Article by Jared Lindzon, Globe and Mail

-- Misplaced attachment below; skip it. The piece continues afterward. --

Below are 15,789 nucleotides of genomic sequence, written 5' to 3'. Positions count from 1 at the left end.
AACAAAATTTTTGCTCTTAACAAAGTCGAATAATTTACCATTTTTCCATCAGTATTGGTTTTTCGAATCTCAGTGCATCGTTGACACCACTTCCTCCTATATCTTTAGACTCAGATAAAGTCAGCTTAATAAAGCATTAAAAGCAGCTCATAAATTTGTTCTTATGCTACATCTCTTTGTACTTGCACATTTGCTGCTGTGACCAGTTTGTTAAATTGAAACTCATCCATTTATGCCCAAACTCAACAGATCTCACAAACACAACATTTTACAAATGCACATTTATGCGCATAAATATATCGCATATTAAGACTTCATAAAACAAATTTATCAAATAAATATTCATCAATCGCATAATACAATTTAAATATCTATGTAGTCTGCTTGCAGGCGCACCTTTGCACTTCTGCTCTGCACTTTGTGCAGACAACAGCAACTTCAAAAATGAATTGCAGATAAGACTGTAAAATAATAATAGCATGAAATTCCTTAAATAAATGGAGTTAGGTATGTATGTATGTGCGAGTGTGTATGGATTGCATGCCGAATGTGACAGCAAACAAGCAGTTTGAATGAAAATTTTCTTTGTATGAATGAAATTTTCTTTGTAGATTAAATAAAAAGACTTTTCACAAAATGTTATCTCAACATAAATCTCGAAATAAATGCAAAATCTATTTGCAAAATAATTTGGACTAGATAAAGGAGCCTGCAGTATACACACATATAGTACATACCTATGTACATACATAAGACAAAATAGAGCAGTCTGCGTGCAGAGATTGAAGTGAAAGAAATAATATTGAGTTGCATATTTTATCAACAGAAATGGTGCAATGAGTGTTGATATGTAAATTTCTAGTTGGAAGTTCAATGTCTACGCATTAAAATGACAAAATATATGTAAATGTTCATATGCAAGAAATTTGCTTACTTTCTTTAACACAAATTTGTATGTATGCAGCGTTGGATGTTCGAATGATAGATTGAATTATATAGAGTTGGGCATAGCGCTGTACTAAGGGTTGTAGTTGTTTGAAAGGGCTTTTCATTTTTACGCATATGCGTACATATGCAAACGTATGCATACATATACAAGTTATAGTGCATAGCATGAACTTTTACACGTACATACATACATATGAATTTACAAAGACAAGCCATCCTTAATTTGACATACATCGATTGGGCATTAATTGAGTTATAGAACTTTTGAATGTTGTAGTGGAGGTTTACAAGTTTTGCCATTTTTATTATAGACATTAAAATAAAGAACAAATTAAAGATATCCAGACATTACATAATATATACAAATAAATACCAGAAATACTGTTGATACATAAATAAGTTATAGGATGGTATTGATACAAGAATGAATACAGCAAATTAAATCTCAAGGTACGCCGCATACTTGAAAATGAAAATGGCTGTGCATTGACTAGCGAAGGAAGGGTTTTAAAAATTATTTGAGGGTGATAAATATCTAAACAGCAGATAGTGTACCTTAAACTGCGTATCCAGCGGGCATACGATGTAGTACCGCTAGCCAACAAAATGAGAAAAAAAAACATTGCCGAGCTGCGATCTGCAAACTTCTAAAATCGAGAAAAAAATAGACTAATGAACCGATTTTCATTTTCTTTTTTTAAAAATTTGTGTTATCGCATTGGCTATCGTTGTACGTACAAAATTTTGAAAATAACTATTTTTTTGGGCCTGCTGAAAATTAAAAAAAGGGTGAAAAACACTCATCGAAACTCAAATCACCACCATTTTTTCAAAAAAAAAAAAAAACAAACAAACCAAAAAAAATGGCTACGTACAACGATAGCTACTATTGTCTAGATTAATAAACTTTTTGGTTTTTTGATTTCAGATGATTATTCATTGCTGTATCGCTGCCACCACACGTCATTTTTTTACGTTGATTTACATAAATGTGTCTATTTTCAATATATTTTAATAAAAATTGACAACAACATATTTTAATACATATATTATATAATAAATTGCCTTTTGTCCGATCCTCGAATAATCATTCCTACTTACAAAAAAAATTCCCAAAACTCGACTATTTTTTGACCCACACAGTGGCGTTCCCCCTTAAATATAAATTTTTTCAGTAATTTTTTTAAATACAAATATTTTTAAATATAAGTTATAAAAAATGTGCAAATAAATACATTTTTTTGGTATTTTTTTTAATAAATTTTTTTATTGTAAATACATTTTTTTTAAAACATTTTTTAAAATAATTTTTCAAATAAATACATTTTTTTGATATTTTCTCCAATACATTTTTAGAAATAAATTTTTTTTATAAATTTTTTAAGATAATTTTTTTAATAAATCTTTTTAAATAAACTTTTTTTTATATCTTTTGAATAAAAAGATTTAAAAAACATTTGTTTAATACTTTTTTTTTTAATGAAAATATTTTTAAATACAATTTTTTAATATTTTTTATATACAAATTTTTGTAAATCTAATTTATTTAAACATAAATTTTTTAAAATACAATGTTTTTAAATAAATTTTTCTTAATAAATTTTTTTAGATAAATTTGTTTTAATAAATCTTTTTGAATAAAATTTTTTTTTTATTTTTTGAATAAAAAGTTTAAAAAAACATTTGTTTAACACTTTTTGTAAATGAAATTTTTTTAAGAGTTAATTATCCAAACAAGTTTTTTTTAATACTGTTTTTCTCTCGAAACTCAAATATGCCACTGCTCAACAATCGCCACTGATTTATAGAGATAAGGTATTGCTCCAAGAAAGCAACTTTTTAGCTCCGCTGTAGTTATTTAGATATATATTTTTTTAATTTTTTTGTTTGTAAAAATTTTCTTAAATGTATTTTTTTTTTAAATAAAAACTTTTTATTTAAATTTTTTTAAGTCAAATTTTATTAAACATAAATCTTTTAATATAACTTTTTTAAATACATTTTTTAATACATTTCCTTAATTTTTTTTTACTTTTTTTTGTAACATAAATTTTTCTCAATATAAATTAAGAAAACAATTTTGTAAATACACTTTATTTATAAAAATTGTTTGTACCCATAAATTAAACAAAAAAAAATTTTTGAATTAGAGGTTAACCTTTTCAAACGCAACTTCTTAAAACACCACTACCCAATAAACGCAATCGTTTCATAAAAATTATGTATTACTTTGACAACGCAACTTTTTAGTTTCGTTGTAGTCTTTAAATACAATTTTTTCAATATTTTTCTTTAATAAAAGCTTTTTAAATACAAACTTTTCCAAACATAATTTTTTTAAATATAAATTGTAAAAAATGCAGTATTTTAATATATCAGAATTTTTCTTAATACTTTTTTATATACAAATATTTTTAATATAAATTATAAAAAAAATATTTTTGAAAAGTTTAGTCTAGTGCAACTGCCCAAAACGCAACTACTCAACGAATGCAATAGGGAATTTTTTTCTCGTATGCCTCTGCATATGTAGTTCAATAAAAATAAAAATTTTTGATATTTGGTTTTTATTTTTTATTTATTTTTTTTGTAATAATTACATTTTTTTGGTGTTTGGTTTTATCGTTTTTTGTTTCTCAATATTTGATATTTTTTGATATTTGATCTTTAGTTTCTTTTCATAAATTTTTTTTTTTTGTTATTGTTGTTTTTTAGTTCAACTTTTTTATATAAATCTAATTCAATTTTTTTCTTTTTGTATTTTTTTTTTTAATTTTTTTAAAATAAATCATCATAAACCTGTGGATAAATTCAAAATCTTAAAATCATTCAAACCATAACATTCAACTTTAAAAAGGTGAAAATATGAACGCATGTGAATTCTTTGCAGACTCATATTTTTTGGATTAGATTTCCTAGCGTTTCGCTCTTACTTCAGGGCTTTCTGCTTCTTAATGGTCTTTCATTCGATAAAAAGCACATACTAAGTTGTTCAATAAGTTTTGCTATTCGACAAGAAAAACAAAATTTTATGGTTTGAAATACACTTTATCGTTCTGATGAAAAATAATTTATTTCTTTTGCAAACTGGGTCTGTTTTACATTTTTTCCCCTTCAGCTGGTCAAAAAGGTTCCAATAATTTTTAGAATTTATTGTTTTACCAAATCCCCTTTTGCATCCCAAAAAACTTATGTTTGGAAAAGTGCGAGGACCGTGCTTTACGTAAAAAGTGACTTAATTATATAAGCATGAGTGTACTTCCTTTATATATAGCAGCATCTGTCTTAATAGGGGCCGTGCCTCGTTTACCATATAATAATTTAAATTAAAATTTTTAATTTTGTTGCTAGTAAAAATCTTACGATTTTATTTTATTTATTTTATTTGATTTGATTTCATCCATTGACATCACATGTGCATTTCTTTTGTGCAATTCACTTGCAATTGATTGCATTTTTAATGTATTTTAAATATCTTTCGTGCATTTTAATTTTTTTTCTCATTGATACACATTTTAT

The role: Now that cannabis prohibition has come to an end, Canadians are able to purchase recreational marijuana legally, although there are still gaps in most consumers’ understanding of the product. Those employed by licensed legal cannabis retailers to educate consumers and assist in their purchase of marijuana products are known as “budtenders.”.“Their role is to connect the dots between the consumer and the product,” explains Stuart Ryan, Vancouver-based budtender for Hobo Recreational Cannabis Store. “We’re looking into what intent the consumer has when they’re coming in, and making some parallels with some products we have in the store, whether based on the consumption method, an activity or a mood.”.While the role is heavily based around customer service and education there are other responsibilities typical of retail settings, such as store maintenance, organization, cleanliness and display upkeep. Mr. Ryan adds that since products come prepackaged the role does not require any behind-the-scenes preparation..Budtenders are, however, often required to maintain up-to-date knowledge about the products and brands that are available at their location. “Licensed producers come into the store to speak about their products – whether it’s a new product coming onto the shelves or a more in depth product knowledge session on products we carry – to better prepare budtenders to communicate with the consumer,” Mr. Ryan says..Salary: According to employer review website Glassdoor the average hourly compensation for a budtender in Canada is $17, and Mr. Ryan adds that it typically ranges between $15 and $18 an hour..“If you have a background and an understanding of both the Canadian legal market as well as the products in general, that would [facilitate] a higher starting wage,” he says “Another thing that can really improve it is your sales experience.”.After gaining some experience Mr. Ryan adds that budtenders can also advance into other, higher-paying roles such as product merchandising, store management or guest relations..Education: Educational and licensing requirements vary by province, with some requiring mandatory training, and others only requiring a background check. For example, budtenders in Ontario are required to first receive CannSell certification, and those in Alberta are required to complete the SellSafe training program, while those in B.C. only need to apply for Worker Security Verification.